Why Kevin Durant’s dishonest “apology” is a problem
NO CONSEQUENCES

Why Kevin Durant’s dishonest “apology” is a problem

Yet again, the NBA proved its primary goal of existence is money. There’s no other way to describe the lack of consequences for Kevin Durant after his DM’s to Michael Rappaport became public. In those, Durant goes on a tirade that includes threatening language and anti-gay and misogynistic slurs. To remind you, back in 2009, Kobe Bryant was fined $100.000 for shouting a homophobic slur at referee Bennie Adams during a game against the Spurs back in 2011. But that was the David Stern era. 

Durant himself gave a non-apology that members of Congress wouldn’t be ashamed of. When asked about the exchange that became public, KD didn’t apologize for what he did and demonstrate he understands why it’s problematic. The only thing he expressed remorse over is the fact he got caught. 

“I’m sorry that people seen that language I used. That’s not really what I want people to see and hear from me, but hopefully, I can move past it and get back out there on the floor.”

Kevin Durant, ESPN

Actions speak louder than words, and the NBA’s inconsistency in penalizing players/coaches depending on their stature is a problem. If Donovan Mitchell was fined $25,000 for ‘public criticism of the officiating and his conduct while exiting the playing court,’ Meyers Leonard was fined $50.000 and suspended from team activities for using an Anti-Semitic slur while playing a video game, how come Kevin Durant gets away with an “I’m sorry I got caught”?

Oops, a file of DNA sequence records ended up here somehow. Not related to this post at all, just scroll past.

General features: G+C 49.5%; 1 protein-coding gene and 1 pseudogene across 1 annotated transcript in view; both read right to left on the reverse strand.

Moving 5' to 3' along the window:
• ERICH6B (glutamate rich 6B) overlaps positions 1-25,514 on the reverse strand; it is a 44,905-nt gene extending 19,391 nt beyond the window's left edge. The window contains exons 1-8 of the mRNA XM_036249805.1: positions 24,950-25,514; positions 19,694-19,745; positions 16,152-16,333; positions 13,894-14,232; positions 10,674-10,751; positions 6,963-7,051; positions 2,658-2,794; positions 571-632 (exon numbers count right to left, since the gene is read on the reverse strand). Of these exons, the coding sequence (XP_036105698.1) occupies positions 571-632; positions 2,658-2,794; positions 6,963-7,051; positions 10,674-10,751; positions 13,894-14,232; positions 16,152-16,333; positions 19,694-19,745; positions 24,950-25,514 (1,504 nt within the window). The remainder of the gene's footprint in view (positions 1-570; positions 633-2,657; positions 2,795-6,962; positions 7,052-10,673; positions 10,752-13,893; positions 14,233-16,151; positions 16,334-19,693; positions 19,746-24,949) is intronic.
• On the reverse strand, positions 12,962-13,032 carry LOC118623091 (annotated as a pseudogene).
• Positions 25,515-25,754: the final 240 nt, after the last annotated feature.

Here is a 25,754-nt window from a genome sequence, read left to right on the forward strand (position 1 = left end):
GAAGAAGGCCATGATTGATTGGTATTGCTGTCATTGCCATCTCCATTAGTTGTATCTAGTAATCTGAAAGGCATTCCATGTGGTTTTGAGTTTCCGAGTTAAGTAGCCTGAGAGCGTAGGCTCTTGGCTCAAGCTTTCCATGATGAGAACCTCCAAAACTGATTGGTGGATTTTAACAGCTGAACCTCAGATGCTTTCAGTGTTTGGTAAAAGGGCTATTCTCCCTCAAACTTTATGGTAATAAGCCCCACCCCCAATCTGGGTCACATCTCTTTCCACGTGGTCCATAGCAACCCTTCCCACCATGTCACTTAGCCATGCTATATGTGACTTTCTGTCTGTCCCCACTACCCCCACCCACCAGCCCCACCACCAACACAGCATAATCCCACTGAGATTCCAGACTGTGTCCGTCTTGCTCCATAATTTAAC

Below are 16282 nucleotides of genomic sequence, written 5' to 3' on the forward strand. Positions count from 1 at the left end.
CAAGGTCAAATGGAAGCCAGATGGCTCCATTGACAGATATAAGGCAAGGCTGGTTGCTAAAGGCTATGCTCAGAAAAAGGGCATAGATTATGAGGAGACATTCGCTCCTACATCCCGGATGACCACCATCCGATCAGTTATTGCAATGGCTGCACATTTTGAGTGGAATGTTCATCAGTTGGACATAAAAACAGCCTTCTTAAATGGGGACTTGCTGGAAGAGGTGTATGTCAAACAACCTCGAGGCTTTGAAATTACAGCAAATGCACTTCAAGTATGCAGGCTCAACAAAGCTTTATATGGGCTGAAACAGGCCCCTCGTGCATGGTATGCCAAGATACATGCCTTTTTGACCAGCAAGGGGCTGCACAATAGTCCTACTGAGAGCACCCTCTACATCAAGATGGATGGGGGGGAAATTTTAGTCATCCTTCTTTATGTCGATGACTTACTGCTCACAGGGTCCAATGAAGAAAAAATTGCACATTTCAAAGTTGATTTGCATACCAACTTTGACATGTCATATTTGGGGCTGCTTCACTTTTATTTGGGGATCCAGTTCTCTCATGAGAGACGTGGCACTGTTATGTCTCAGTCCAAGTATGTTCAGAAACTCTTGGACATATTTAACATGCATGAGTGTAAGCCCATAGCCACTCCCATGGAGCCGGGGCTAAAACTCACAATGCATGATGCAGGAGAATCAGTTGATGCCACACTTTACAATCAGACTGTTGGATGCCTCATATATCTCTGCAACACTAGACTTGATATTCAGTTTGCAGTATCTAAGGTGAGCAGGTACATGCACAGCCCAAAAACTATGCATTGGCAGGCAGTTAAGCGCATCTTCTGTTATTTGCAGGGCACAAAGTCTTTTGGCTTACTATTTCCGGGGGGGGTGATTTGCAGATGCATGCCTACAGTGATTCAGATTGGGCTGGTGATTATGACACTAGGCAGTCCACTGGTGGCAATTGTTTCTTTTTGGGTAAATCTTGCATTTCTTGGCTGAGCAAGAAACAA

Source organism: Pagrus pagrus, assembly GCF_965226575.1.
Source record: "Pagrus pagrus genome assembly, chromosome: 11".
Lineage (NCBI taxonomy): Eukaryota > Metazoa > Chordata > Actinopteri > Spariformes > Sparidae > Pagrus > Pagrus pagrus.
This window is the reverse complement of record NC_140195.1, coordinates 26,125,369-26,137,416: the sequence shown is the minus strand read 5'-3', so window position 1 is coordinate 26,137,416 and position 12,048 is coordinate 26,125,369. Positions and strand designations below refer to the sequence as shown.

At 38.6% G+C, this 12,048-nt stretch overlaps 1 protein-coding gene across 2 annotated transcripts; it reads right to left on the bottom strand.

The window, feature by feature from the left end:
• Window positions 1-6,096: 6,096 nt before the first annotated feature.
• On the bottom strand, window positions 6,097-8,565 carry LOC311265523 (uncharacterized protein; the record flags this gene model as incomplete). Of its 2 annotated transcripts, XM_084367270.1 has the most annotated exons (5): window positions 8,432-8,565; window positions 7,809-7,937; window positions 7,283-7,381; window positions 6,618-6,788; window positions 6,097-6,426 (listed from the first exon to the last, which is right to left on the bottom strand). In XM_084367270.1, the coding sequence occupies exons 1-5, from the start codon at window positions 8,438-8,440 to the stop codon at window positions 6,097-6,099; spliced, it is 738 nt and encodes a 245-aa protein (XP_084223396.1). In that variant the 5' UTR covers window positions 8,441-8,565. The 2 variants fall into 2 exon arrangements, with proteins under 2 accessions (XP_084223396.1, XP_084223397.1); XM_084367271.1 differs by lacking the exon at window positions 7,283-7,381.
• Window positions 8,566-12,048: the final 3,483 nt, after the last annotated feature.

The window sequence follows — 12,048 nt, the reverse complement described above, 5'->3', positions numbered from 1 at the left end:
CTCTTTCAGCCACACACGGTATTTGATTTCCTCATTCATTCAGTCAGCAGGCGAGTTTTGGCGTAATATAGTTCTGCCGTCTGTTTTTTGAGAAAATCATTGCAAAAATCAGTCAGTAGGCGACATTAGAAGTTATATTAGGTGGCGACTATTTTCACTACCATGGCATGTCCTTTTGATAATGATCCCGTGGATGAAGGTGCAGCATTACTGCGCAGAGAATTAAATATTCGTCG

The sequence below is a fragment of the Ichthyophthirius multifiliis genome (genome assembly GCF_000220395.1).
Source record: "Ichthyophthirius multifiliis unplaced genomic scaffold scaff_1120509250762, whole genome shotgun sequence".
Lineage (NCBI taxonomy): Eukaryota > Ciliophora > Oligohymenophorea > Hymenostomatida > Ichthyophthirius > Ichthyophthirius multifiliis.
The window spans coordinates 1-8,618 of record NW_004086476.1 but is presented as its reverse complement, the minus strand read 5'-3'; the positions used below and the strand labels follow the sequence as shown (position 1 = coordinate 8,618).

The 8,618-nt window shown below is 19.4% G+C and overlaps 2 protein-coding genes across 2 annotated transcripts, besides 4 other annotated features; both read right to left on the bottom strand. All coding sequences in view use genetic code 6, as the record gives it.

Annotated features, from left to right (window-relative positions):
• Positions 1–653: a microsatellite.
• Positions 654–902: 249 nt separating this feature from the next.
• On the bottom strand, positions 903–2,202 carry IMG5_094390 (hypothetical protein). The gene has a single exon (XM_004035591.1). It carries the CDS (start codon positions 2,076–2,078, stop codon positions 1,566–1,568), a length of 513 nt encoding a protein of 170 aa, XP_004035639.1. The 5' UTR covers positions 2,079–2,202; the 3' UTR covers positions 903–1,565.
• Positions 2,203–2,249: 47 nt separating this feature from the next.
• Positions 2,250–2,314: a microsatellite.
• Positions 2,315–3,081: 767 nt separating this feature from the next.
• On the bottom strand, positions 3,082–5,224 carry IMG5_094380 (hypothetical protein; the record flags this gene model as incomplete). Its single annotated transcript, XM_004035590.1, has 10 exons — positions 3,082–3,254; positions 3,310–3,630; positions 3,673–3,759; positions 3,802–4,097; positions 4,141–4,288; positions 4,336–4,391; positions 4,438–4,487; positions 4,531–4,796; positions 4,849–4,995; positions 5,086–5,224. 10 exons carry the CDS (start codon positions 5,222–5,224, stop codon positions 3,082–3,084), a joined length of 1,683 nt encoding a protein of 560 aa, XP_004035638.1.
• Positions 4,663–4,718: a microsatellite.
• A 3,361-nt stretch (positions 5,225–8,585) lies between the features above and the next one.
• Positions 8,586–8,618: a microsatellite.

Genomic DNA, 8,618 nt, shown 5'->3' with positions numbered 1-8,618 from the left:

This is a problem the NBA will get into every time a superstar does something a rotation player did in the past and was fined for. According to their reaction, anti-gay and misogynistic slurs are less of a problem than calling out refs and much less of a problem than using Anti-Semitic slurs. Meyers Leonard apologized, met with Jewish leaders and organizations to learn and better himself, and still got kicked out of the league (at least for this season.) I’m not saying KD should be banned for life or anything, but this is yet another moment in which Adam Silver has failed to enforce the rules on important players. 

If you’re going to fine and suspend players for what they say when doing stuff that has no connection to the league – whether it’s a Twitch stream or private DM’s on Instagram – then you have to do it consistently. Apart from the obvious moral issues this presents, it will come back to bite the NBA and its commissioner in the ass. The only thing Adam Silver has been consistent about when it comes to superstars is the double standards and lack of consequences they face. 

All KD is hoping for is to “move past it.” Admitting his mistake, explaining why it was wrong, and suffering some consequences should be a part of “moving past it.” By not making Durant do any of that, he and other superstars are getting the message loud and clear – “It’s all about you and whatever feels right.”